This article presents evidence that individual words and phrases can contribute multiple independent pieces of meaning simultaneously. Such multidimensionality is a unifying theme of the literature on conventional implicatures and expressives. I use phenomena from discourse, semantic composition, and morphosyntax to detect and explore various dimensions of meaning. I also argue that, while the meanings involved are semantically independent, they interact pragmatically to reduce underspecification and fuel pragmatic enrichment. In this article, the central case studies are appositives like Falk, the (...) CEO, and the taboo intensive damn, though discourse particles and connectives like but, even, and still play supporting roles. The primary evidence, both quantitative and qualitative, is drawn from large interview and product-review corpora, which harbor a wealth of information about the importance of these items to discourse. (shrink)
Grice’s distinction between what is said and what is implicated has greatly clarified our understanding of the boundary between semantics and pragmatics. Although border disputes still arise and there are certain difficulties with the distinction itself (see the end of §1), it is generally understood that what is said falls on the semantic side and what is implicated on the pragmatic side. But this applies only to what is..
One of the most prevalent and influential assumptions in metaethics is that our conception of the relation between moral language and motivation provides strong support to internalism about moral judgments. In the present paper, I argue that this supposition is unfounded. Our responses to the type of thought experiments that internalists employ do not lend confirmation to this view to the extent they are assumed to do. In particular, they are as readily explained by an externalist view according to which (...) there is a pragmatic and standardized connection between moral utterances and motivation. The pragmatic account I propose states that a person’s utterance of a sentence according to which she ought to ϕ conveys two things: the sentence expresses, in virtue of its conventional meaning, the belief that she ought to ϕ, and her utterance carries a generalized conversational implicature to the effect that she is motivated to ϕ. This view also makes it possible to defend cognitivism against a well-known internalist argument. (shrink)
In this paper, I argue that internalism about moral judgments and motivation faces a dilemma. On the one hand, a strong version of internalism is able to explain our conception of the connection between moral language and motivation, but fails to account for the notion that people who suffer from certain mental conditions need not be accordingly motivated. On the other hand, a weaker form of internalism avoids this difficulty, but fails to explain the mentioned conception concerning moral language and (...) motivation. Moreover, I argue that externalism in conjunction with a pragmatic claim which employs Grice’s concept of generalized conversational implicature is able to account for both these conceptions and that it consequently avoids the internalist dilemma. Thus, there is reason to think that this view is preferable to internalism. (shrink)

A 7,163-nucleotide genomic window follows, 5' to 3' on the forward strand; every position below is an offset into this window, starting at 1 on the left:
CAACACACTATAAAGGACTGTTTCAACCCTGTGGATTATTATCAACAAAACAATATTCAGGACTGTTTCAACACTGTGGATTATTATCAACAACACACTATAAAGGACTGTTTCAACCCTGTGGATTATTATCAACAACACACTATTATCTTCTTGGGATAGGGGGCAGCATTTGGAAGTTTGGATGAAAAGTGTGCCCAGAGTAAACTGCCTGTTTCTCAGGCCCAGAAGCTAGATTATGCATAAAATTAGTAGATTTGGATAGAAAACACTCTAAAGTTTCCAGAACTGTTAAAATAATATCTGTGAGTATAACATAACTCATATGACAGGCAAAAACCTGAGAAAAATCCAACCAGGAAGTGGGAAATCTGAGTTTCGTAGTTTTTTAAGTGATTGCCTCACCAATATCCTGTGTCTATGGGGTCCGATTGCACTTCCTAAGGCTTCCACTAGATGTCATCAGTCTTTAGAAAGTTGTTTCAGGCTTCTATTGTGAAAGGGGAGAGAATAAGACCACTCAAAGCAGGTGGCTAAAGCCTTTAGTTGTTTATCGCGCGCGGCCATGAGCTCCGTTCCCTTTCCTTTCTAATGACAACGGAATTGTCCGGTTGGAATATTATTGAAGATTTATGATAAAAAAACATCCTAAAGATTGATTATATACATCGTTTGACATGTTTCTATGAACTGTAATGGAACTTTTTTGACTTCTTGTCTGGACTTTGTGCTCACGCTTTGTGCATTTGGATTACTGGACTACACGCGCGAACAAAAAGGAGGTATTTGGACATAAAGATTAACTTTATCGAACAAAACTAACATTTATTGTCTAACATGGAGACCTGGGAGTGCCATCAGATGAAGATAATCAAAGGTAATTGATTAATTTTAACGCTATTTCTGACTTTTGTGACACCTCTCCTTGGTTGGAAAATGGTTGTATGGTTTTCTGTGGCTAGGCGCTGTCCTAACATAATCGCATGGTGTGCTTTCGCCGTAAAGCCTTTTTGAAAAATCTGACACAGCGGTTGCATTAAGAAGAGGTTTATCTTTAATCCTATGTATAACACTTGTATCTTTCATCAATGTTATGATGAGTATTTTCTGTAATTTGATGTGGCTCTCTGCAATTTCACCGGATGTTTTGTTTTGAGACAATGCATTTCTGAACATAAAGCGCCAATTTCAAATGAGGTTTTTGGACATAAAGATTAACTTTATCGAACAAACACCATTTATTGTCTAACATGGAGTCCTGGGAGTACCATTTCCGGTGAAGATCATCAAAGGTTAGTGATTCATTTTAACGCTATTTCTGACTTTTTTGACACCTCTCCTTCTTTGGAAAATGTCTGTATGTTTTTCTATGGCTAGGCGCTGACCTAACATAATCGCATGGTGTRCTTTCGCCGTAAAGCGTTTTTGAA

According to Steven Pinker and his associates the cooperative model of human communication fails, because evolutionary biology teaches us that most social relationships, including talk-exchange, involve combinations of cooperation and conflict. In particular, the phenomenon of the strategic speaker who uses indirect speech in order to be able to deny what he meant by a speech act (deniability of conversational implicatures) challenges the model. In reply I point out that interlocutors can aim at understanding each other (cooperation), while being in (...) conflict. Furthermore, Pinker’s strategic speaker relies on the Cooperative Principle when conveying a conversational implicature, and so non-cooperative behaviour (denial) only emerges as a response to a negative reaction from the audience. It is also doubtful in the cases Pinker presents whether a denial will successfully cancel the conversational implicature –change the audience’s interpretation of speaker’s meaning. I also argue that a strategic speaker might choose indirect speech due to the ignorability of conversational implicatures, in which case the strategic speaker can be highly cooperative. (shrink)
A sentence in the Resultative perfect licenses two inferences: (a) the occurrence of an event (b) the state caused by this event obtains at evaluation time. In this paper I show that this use of the perfect is subject to a large number of distributional restrictions that all serve to highlight the result inference at the expense of the event inference. Nevertheless, only the event inference determines the truth conditions of this use of the perfect, the result inference being a (...) unique type of conventional implicature. I argue furthermore that, since the result state is singular, the event that causes it must also be singular, whereas the Experiential perfect is purely quantificational. But in out-of-the-blue contexts the past tense is also normally interpreted as singular. This leads to a certain amount of competition between the Resultative perfect and the past tense, and it is this competition, I suggest, that maintains the conventional (non-truth conditional) result state inference. (shrink)